Given how little information there is out there about the epidemiology and treatment of comorbidity in teenagers as of now, it is safe to say that it is not a very widely discussed topic…therefore, unfortunately, I discovered that there is currently no clear protocol for how we can enact change; since the majority of us are not advanced researchers (yet), there is not much we can do about exploring the efficacy of various comorbidity treatments in youth. Despite all of this, however, some general things we can do to help for now are as follows:
> Get educated and get talking!
> Be there for yourself and your peers.
Get educated and get talking!
Even though comorbidity in youth (especially with anxiety, depression, and substance use in specific) is not very well-researched, we can start talking about the information that we do know; maybe then, with it being more widely discussed and acknowledged as relevant to teens, more research will be conducted on it or, at least, susceptible teens will have more awareness about it. Research says that there is greater stigma around mental health and substance use in youth, so it’s important that we work to break that stigma (Hawkins). So:
- Learn what you can about comorbidity (this WordPress or this page from the National Institute on Drug Abuse may be a good starting point)
- Start talking about it with your peers when mental health comes up (here’s a general guide to talking about mental health with those in your life provided by the U.S. Department of Health & Human Services)
- Push your health curriculum to include its discussion (if it doesn’t already)–my school’s curriculum does not currently include its coverage and nearly all of my peers whom I interviewed agreed that it should be included.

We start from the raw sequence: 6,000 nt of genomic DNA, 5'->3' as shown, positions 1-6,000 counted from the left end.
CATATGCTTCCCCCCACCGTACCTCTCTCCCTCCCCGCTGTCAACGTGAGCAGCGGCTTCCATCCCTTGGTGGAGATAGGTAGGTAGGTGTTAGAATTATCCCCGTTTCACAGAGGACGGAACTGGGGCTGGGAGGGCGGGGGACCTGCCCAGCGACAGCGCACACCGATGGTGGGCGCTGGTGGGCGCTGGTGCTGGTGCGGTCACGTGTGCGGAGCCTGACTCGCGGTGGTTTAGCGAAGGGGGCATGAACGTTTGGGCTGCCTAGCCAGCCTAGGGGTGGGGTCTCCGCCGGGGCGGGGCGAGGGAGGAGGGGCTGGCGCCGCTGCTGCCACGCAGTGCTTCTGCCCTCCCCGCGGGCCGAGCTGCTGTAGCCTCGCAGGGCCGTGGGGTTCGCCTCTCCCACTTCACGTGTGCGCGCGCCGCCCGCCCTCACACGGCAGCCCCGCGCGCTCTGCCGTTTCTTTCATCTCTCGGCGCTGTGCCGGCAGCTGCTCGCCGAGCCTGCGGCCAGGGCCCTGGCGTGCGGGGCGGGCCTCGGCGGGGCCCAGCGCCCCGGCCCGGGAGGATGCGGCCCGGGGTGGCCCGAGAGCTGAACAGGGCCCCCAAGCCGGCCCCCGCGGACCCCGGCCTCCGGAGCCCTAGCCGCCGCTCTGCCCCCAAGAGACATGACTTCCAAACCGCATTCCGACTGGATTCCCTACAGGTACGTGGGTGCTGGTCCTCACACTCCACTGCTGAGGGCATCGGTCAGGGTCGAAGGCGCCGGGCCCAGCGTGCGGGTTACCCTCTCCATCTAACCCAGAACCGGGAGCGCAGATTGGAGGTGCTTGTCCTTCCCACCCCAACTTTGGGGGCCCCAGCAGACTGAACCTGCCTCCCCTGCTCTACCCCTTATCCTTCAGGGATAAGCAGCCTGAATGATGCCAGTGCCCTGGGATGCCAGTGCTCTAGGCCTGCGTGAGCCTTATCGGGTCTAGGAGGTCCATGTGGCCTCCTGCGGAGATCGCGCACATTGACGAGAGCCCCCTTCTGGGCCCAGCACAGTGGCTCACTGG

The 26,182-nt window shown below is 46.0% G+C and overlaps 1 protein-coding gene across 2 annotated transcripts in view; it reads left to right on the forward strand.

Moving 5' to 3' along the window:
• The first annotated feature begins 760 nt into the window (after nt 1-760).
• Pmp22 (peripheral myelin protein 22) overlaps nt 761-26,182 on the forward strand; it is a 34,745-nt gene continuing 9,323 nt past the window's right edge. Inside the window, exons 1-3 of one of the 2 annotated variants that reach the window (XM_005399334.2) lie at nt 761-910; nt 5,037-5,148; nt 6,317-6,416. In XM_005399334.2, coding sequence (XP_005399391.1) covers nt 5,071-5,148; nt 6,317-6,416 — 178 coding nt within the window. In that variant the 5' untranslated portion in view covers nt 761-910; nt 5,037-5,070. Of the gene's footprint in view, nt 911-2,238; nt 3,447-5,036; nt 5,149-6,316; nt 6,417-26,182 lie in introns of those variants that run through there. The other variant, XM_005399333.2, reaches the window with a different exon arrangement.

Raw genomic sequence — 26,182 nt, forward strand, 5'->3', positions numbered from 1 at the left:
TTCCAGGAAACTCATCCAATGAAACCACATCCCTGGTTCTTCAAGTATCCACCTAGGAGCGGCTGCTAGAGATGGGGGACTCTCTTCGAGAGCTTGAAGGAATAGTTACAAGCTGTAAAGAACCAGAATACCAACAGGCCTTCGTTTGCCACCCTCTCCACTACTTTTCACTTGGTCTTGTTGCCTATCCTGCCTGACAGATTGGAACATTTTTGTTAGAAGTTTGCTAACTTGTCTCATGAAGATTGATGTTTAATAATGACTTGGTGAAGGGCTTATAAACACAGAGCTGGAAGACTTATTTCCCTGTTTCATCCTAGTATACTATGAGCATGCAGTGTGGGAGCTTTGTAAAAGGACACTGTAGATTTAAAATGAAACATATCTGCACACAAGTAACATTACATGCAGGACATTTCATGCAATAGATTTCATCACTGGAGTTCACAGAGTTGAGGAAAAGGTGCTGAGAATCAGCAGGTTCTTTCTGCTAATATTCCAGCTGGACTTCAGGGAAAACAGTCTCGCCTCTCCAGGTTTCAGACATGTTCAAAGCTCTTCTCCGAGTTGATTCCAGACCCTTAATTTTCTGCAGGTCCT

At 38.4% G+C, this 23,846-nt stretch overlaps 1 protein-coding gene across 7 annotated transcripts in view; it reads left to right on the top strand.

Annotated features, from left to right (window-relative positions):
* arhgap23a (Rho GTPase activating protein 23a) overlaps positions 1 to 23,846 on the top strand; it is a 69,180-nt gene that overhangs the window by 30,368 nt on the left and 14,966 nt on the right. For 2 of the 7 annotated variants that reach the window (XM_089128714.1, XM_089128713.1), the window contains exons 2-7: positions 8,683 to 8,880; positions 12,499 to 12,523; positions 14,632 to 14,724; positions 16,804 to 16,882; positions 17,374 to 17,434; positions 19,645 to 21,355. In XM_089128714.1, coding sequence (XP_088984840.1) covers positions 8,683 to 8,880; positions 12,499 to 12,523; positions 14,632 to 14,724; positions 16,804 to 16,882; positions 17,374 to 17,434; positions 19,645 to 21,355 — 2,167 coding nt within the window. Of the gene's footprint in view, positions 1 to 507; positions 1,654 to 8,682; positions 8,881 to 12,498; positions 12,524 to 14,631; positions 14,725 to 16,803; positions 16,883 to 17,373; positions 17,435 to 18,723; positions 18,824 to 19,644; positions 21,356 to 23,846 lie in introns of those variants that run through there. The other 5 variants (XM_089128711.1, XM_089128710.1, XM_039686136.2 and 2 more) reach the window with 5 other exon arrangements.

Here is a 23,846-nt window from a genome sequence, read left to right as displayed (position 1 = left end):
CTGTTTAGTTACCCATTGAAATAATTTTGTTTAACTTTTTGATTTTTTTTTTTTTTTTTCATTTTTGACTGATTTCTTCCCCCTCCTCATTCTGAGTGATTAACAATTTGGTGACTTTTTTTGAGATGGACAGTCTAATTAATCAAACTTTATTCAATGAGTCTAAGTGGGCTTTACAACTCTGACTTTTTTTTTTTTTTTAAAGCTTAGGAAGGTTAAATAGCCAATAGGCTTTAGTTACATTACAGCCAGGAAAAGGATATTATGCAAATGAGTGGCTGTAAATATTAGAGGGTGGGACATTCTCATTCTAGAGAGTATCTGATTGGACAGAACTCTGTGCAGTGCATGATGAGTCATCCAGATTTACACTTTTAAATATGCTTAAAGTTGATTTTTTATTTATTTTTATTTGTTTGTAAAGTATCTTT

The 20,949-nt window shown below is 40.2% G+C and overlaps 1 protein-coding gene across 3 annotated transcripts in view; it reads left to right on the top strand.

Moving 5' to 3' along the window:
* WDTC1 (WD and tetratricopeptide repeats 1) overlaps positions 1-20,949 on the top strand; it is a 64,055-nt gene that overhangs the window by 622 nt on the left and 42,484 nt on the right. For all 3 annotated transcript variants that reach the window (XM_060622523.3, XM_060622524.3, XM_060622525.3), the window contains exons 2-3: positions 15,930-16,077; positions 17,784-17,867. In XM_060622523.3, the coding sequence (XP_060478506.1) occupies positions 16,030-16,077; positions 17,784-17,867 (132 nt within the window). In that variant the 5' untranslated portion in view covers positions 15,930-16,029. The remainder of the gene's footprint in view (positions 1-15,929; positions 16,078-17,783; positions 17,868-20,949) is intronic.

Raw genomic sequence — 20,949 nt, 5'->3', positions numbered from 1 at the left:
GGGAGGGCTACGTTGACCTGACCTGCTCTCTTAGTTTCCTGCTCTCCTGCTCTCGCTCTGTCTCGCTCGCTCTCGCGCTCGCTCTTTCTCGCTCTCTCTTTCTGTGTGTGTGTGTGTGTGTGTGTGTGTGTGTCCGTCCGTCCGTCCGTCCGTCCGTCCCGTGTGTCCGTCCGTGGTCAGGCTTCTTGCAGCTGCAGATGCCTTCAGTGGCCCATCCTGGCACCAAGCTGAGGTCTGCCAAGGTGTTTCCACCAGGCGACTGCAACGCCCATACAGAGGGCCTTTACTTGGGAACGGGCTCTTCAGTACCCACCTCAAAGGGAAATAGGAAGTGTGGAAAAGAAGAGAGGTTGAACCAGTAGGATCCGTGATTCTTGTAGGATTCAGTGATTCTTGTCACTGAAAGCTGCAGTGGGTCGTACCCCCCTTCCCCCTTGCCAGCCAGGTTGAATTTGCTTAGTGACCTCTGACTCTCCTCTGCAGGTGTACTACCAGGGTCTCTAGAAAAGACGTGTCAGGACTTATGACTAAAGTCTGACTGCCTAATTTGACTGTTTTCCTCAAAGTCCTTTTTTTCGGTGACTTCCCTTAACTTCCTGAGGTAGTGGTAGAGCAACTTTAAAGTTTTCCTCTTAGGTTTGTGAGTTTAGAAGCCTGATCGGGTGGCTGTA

…even if not all teens start substance use with previous disorders, it’s definitely good to know about comorbidity in case it does start happening so they have an explanation and somewhere to work from.
Anonymously Interviewed Peer, in reaction to the “Get educated and get talking” response
Be there for yourself and your peers.
If you think that you are experiencing comorbidity, seek help and encourage others to do so as well. Even with the lack of a clear consensus on what “works best” to treat comorbidity in teens, as previously mentioned, there are still viable options for therapy that acknowledge both/all of your disorders rather than focusing on treating each individually, without consideration of their effects on each other.
There are many ways to find therapy options that work for you:
- Talk to your primary care physician and request a referral to a counselor or therapist and also do some research into your state’s (if you’re in the U.S.) laws on minor consent for treatment and parental notification if you need (here is an example of a chart of Health Care services available for minors without parental consent provided by WA state).
- Search for a therapist online at sources like Psychology Today.
- Some crisis lines can help if you need some additional assistance finding therapy services, etc. Some teen-specific lines exist, such as Teen Link!
How will you help?
In the comments below, please consider and share:
- How might greater awareness about comorbidity benefit teens in your community?
- What might you start to do to increase awareness around comorbidity in teens in your community?
- Do you know of any other ways in which teen comorbidity can be tangibly approached for the general public or specifically in your community?
Works Consulted and Cited
Feel free to check out some of my Works Cited and Consulted if you are interested in learning more about comorbidity in teens!